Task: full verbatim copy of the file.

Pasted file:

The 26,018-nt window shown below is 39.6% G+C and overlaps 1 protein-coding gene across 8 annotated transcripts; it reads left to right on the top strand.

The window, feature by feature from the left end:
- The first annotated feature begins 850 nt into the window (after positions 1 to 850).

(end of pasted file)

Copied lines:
The 26,018-nt window shown below is 39.6% G+C and overlaps 1 protein-coding gene across 8 annotated transcripts; it reads left to right on the top strand.

The window, feature by feature from the left end:
- The first annotated feature begins 850 nt into the window (after positions 1 to 850).